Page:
How to Plant Grass Seed – Tips to Seeding your Lawn.
There are several key factors involved for successful seeding and many attempts fail because they are often overlooked. The most common mistake is spreading seed on top of the soil surface and not actually planting it into the soil. In fact, the term “planting” itself is synonymous with inserting, embedding or setting in.
Here are some basic fundamentals to consider in order to be successful when seeding your lawn this year.
Timing: Mid-August to early September is the ideal time for seeding lawns in northern Illinois. It allows the grass seed to germinate before October frosts and then mature over 2 cool/wet seasons before going into a hot summer. Dormant seeding, occasionally done by professional groundskeepers, is the most difficult seeding technique and is not suggested.
Late April to mid-May would be a second choice but be aware that seeding in late spring through mid-summer has its challenges because the summer heat is hard on our cool season grasses. Grass that’s planted in the spring is generally not mature enough to handle hot and dry conditions in the summer and needs to be watered regularly during these periods in order to survive.
Seed Type: Take into consideration whether these areas are in full sun, partially shaded, or heavily shaded (some areas may be too shaded for any type of quality turf). Also factor in traffic volume of the areas as some grass types are more delicate than others. Choose a seed blend with a high germination rating and low percentage of weed seeds which is noted on the label.
Technique: After you’ve determined the type of seed that’s best, you must then figure out what technique will work best for your situation. Grass seed needs to be buried into the soil in order to germinate properly. Many seeding attempts fail because the seed is sprinkled on top of the soil surface and left uncovered resulting in poor seed to soil contact. This condition also leaves it vulnerable to rapid evaporation, washout and loss from birds feeding on the seed.
Aerating and over seeding is a popular notion, but it’s a very ineffective technique. It has a very low success rate due to the lack of seed soil contact and is not recommended. Most seeds remain on the soil surface and the seeds that do fall into the core holes are buried too deep and cannot get the sunlight needed in order to survive.
The best technique for repairing existing lawns is slit seeding where a machine slices grooves into the soil (about 1/8” – 1/4” deep) and drops the seed directly into the grooves giving them maximum seed/soil contact. This technique mimics farming methods. These machines used to be popularly known as slit seeders, they are now ironically referred to as over seeders.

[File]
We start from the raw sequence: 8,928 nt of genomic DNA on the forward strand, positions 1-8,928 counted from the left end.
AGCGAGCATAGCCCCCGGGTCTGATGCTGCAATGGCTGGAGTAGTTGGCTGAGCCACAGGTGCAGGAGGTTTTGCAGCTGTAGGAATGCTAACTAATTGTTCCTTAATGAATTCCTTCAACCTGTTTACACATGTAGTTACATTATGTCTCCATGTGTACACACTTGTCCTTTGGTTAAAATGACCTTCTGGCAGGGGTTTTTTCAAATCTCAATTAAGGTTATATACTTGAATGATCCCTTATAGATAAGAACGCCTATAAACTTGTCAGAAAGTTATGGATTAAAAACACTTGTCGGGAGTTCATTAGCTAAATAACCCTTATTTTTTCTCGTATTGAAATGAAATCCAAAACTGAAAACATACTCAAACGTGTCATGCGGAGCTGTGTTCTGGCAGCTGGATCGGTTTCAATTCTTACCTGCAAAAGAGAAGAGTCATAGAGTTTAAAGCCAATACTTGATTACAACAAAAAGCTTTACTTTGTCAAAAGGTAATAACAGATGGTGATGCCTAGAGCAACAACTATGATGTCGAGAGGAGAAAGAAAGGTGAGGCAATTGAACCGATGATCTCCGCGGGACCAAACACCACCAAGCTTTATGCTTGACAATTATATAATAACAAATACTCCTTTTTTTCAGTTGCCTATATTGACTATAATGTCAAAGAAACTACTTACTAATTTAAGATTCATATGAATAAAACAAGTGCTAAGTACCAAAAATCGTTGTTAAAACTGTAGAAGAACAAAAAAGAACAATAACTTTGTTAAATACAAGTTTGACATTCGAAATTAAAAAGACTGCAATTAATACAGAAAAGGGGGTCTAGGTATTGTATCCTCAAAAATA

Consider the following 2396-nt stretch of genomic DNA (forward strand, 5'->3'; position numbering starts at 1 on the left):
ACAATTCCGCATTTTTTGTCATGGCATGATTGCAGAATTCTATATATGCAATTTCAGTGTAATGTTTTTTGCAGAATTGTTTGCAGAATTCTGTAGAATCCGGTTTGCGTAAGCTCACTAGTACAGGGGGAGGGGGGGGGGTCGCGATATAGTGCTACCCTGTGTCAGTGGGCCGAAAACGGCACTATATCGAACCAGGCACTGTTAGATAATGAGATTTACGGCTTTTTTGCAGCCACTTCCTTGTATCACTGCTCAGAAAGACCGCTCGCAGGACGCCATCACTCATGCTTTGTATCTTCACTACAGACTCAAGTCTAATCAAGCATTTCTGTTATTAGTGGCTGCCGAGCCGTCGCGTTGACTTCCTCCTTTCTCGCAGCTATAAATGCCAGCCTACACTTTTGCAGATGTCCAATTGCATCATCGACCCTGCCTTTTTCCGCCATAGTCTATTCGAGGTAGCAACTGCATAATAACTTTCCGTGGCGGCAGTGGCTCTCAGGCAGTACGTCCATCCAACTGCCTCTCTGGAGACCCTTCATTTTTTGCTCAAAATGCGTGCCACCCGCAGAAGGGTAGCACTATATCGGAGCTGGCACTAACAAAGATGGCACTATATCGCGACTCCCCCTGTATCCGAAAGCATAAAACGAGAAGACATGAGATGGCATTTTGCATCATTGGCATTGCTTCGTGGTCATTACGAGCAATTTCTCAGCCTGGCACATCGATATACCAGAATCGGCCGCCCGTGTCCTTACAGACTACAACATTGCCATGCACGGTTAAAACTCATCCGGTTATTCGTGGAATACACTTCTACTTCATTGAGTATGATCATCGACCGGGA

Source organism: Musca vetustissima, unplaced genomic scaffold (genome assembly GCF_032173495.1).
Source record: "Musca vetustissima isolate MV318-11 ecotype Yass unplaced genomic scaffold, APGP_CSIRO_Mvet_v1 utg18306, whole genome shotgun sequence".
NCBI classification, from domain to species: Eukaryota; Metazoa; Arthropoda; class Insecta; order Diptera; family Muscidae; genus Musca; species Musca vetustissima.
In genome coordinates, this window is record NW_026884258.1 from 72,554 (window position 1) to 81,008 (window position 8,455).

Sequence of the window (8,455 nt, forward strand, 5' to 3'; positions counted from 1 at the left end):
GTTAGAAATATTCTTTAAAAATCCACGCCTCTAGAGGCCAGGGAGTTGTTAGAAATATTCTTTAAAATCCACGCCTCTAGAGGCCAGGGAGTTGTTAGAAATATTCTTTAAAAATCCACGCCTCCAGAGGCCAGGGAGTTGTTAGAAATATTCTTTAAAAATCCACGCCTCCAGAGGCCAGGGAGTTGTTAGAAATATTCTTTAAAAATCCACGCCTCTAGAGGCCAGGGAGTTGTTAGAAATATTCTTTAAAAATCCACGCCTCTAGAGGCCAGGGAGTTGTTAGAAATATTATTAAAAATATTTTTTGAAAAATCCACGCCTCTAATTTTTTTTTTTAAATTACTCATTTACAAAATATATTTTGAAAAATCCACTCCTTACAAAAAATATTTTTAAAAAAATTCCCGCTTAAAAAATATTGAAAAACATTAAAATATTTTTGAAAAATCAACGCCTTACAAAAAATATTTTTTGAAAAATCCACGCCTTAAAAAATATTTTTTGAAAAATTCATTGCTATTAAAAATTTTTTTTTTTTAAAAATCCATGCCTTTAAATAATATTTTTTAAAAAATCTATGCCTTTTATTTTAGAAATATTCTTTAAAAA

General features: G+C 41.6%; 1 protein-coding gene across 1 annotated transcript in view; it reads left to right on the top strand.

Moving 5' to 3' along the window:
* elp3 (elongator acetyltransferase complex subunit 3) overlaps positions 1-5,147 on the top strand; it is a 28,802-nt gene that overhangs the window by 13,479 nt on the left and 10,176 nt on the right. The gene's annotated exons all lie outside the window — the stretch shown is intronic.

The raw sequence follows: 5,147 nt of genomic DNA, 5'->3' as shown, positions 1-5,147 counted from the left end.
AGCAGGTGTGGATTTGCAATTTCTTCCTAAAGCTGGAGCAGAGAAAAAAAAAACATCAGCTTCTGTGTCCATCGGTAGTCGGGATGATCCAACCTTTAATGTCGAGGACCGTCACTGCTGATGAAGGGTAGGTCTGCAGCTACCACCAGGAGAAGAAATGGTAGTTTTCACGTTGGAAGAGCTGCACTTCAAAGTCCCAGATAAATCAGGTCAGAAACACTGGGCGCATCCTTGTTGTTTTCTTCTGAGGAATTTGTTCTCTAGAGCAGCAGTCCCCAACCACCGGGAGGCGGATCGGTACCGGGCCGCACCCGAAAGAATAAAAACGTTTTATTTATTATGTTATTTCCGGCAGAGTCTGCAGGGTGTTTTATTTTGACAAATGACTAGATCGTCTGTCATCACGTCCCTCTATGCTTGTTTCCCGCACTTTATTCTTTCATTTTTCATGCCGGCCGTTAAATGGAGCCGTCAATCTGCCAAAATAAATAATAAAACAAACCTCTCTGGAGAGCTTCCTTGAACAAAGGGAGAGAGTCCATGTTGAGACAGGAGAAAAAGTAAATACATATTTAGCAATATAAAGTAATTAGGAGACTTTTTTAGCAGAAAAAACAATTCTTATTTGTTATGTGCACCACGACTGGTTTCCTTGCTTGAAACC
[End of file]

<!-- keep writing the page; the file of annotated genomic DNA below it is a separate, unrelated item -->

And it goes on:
Other techniques for larger bare areas include topdressing with a thin layer of topsoil, peat moss or compost mulch, hydro seeding or lightly tilling areas to make a seed bed.
Aftercare: Once the seed is properly planted it needs to be covered over with some type of protective material. Examples include seed starter mulch, hay/straw or a mesh seed blanket. It then needs to be watered regularly for at least 6 weeks. Some seed types take longer than others to germinate (some within 5 days, others within 14 days) so it’s very important to be diligent. Continue to mow the lawn regularly to allow sunlight to reach the new grass plants as they grow. Limit the amount of traffic on the seeded areas during the establishment period and never apply lawn care products to the areas until they are well established and have been up and mowed 3-4 times.
Sod: Sod is a great way to have an instant lawn but it is not good for repairing otherwise seeded areas in your lawn. It will always look different and stick out from the other grass plants around it, unless you’re repairing an already sodded lawn.
As with seed, newly sodded lawns will need regular watering for the first 6-8 weeks of its existence and also will need to be watered during hot and dry periods throughout its first few summers. Be careful not to overwater your sod. Overwatering essentially drowns your lawn by preventing oxygen from reaching the new roots as they grow.
Sodded lawns should be aerated regularly after its first year to promote root growth and keep thatch layer under control. Sod naturally comes with an established thatch layer that can harbor insect and diseases and needs to be carefully monitored and cared for. Proper fertilization techniques are especially important to the sods’ overall health.
If you’re looking to have a healthier lawn this year beyond seeding don’t hesitate to CONTACT US today! We’ll help you achieve and maintain a healthy, weed free lawn year after ever changing year. After all, “it takes more than just lawn treatments…. It takes a partnership”. – Turf Techs Inc.